“I know of no better way to bring about harmony in the home, in the neighborhood, in organizations, peace in our country, and in the world than for every man and woman first to eliminate from his or her heart the enemies of harmony and peace such as hatred, selfishness, greed, animosity, and envy” (Gospel Ideals, 292).
“It all comes back to one word, doesn’t it: Selfishness” (Teachings of Spencer W. Kimball, 313).
“Every divorce is the result of selfishness on the part of one or the other or both parties to a marriage contract. Someone is thinking of self—comforts, conveniences, freedoms, luxuries, or ease. Sometimes the ceaseless pinpricking of an unhappy, discontented, and selfish spouse can finally add up to serious physical violence. Sometimes people are goaded to the point where they erringly feel justified in doing the things which are so wrong. Nothing, of course, justifies sin. …
“The marriage that is based upon selfishness is almost certain to fail. The one who marries for wealth or the one who marries for prestige or social plane is certain to be disappointed. The one who marries to satisfy vanity and pride or who marries to spite or to show up another person is fooling only himself. But the one who marries to give happiness as well as receive it, to give service as well as to receive it, and who looks after the interests of the two and then the family as it comes will have a good chance that the marriage will be a happy one” (“Marriage and Divorce,” 148–49).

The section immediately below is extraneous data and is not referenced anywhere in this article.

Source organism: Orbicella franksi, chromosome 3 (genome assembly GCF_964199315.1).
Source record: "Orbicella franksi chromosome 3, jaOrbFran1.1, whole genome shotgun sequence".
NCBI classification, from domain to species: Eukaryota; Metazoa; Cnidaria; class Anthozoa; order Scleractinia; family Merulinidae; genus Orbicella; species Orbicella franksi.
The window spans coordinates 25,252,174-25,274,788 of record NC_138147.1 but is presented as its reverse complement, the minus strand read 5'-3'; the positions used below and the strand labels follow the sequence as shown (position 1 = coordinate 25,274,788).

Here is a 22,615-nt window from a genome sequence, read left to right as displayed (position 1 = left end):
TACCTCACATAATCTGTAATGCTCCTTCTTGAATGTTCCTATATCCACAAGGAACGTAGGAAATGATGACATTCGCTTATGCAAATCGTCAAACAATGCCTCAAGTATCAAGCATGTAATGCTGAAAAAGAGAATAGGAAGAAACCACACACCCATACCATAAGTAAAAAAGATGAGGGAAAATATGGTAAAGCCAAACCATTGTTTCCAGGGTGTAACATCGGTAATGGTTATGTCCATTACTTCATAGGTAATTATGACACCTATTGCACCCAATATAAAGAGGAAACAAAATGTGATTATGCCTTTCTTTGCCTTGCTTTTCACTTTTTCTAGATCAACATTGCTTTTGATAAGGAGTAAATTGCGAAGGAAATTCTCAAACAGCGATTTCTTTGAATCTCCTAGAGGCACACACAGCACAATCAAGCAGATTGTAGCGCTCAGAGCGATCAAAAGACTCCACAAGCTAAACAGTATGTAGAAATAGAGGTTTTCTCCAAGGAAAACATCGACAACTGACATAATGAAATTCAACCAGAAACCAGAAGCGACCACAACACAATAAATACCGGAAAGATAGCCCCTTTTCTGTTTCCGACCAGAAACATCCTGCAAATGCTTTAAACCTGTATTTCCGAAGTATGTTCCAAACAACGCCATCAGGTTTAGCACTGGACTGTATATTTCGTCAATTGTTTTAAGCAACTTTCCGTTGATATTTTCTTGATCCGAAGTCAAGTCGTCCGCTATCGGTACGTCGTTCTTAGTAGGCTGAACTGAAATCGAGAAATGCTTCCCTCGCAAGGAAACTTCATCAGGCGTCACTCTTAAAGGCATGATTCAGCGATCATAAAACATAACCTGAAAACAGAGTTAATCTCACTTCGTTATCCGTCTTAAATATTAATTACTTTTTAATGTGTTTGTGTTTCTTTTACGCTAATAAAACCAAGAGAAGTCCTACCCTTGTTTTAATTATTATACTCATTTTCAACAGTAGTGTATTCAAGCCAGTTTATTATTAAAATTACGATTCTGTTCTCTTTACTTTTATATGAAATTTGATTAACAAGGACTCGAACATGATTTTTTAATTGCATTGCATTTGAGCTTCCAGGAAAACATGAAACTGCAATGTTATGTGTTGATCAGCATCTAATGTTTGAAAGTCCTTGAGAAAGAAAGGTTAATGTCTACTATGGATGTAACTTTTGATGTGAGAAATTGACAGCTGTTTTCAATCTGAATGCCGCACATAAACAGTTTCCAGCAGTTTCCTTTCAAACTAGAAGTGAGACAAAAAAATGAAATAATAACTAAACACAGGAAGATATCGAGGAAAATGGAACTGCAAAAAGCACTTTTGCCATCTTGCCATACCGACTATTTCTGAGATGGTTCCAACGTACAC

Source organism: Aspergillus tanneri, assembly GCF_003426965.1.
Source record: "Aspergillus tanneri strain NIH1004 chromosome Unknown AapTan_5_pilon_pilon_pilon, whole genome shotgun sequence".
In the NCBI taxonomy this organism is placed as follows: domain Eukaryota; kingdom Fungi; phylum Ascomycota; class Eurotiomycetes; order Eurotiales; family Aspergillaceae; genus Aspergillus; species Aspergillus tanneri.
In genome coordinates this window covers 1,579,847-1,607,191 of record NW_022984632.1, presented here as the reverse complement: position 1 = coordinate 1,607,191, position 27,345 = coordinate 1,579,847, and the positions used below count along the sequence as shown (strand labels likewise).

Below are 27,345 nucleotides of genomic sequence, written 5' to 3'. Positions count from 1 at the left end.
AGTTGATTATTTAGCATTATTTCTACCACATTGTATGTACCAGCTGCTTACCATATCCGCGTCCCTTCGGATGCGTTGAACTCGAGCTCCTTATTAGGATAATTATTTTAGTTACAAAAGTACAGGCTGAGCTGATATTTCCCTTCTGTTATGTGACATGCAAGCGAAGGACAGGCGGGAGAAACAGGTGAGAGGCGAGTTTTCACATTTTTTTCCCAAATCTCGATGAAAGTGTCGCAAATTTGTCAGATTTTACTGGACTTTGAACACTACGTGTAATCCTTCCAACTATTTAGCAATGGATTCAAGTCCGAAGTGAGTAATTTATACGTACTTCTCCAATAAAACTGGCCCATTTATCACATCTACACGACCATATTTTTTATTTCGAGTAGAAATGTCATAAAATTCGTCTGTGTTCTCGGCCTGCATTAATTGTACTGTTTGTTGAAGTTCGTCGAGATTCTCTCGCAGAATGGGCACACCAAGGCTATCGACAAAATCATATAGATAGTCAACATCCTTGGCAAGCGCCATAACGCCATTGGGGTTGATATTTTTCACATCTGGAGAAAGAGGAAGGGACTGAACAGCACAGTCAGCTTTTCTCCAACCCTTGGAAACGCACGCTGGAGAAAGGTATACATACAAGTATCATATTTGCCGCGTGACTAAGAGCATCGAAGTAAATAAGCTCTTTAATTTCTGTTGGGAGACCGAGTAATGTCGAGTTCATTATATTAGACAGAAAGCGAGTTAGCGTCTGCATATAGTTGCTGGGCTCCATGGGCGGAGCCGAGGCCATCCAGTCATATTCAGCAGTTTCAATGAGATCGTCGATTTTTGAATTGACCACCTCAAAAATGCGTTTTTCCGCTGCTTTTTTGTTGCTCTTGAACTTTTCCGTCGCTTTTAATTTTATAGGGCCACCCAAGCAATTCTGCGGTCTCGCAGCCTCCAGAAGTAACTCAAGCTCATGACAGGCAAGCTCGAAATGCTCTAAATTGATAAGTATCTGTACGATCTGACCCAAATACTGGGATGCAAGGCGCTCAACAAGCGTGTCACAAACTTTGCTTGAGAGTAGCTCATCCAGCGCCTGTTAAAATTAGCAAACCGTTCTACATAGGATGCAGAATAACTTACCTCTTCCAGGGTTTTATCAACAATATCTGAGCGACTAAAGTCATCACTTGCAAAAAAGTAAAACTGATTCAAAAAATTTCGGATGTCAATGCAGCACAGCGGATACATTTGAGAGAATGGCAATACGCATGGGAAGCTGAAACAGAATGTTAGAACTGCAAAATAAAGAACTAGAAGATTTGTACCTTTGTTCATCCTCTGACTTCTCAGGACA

“Selfishness so often is the basis of money problems, which are a very serious and real factor affecting the stability of family life. Selfishness is at the root of adultery, the breaking of solemn and sacred covenants to satisfy selfish lust. Selfishness is the antithesis of love. It is a cankering expression of greed. It destroys self-discipline. It obliterates loyalty. It tears up sacred covenants. It afflicts both men and women” (in Conference Report, Apr. 1991, 96; or Ensign, May 1991, 73).
“In our failures, there is usually disguised selfishness, the overreaching for ‘a bridge too far.’ Whether in financial or civic ruin or in infidelity and divorce, proud selfishness is usually there. Lack of intellectual humility is there among those who have deliberately cultivated their doubts in order, they think, to release themselves from their covenants. Some nurture their grievances assiduously. Were their grievances, instead, Alma’s seed of faith, they would have long ago nourished a mighty tree of testimony” (Meek and Lowly, 6–7).